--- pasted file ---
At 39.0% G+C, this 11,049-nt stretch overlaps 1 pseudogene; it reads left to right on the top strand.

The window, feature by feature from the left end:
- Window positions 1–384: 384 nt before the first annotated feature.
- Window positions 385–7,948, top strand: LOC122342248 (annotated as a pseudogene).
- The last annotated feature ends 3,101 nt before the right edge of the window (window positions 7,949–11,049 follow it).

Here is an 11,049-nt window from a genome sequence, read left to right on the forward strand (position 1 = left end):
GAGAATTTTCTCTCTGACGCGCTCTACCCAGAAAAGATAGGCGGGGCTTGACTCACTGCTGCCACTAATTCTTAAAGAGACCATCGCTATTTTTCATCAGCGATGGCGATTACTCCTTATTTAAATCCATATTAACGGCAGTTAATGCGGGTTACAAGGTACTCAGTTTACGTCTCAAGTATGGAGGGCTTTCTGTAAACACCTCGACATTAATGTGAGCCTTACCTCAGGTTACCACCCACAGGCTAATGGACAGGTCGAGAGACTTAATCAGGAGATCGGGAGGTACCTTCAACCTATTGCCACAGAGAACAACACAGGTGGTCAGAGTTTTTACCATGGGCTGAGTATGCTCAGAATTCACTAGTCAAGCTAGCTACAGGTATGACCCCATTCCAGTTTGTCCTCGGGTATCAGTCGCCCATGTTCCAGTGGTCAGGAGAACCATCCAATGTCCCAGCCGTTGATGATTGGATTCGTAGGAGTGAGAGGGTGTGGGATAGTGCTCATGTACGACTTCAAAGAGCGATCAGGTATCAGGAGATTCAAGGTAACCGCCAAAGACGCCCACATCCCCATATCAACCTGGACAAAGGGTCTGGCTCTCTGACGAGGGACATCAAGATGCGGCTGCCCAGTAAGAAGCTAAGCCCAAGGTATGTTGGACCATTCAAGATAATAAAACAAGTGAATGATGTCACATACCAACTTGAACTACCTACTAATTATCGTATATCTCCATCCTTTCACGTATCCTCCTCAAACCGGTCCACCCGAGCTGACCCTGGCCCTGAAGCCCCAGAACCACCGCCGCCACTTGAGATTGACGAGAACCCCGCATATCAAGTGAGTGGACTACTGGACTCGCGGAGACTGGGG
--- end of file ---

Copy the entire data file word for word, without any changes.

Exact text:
At 39.0% G+C, this 11,049-nt stretch overlaps 1 pseudogene; it reads left to right on the top strand.

The window, feature by feature from the left end:
- Window positions 1–384: 384 nt before the first annotated feature.
- Window positions 385–7,948, top strand: LOC122342248 (annotated as a pseudogene).
- The last annotated feature ends 3,101 nt before the right edge of the window (window positions 7,949–11,049 follow it).

Here is an 11,049-nt window from a genome sequence, read left to right on the forward strand (position 1 = left end):
GAGAATTTTCTCTCTGACGCGCTCTACCCAGAAAAGATAGGCGGGGCTTGACTCACTGCTGCCACTAATTCTTAAAGAGACCATCGCTATTTTTCATCAGCGATGGCGATTACTCCTTATTTAAATCCATATTAACGGCAGTTAATGCGGGTTACAAGGTACTCAGTTTACGTCTCAAGTATGGAGGGCTTTCTGTAAACACCTCGACATTAATGTGAGCCTTACCTCAGGTTACCACCCACAGGCTAATGGACAGGTCGAGAGACTTAATCAGGAGATCGGGAGGTACCTTCAACCTATTGCCACAGAGAACAACACAGGTGGTCAGAGTTTTTACCATGGGCTGAGTATGCTCAGAATTCACTAGTCAAGCTAGCTACAGGTATGACCCCATTCCAGTTTGTCCTCGGGTATCAGTCGCCCATGTTCCAGTGGTCAGGAGAACCATCCAATGTCCCAGCCGTTGATGATTGGATTCGTAGGAGTGAGAGGGTGTGGGATAGTGCTCATGTACGACTTCAAAGAGCGATCAGGTATCAGGAGATTCAAGGTAACCGCCAAAGACGCCCACATCCCCATATCAACCTGGACAAAGGGTCTGGCTCTCTGACGAGGGACATCAAGATGCGGCTGCCCAGTAAGAAGCTAAGCCCAAGGTATGTTGGACCATTCAAGATAATAAAACAAGTGAATGATGTCACATACCAACTTGAACTACCTACTAATTATCGTATATCTCCATCCTTTCACGTATCCTCCTCAAACCGGTCCACCCGAGCTGACCCTGGCCCTGAAGCCCCAGAACCACCGCCGCCACTTGAGATTGACGAGAACCCCGCATATCAAGTGAGTGGACTACTGGACTCGCGGAGACTGGGG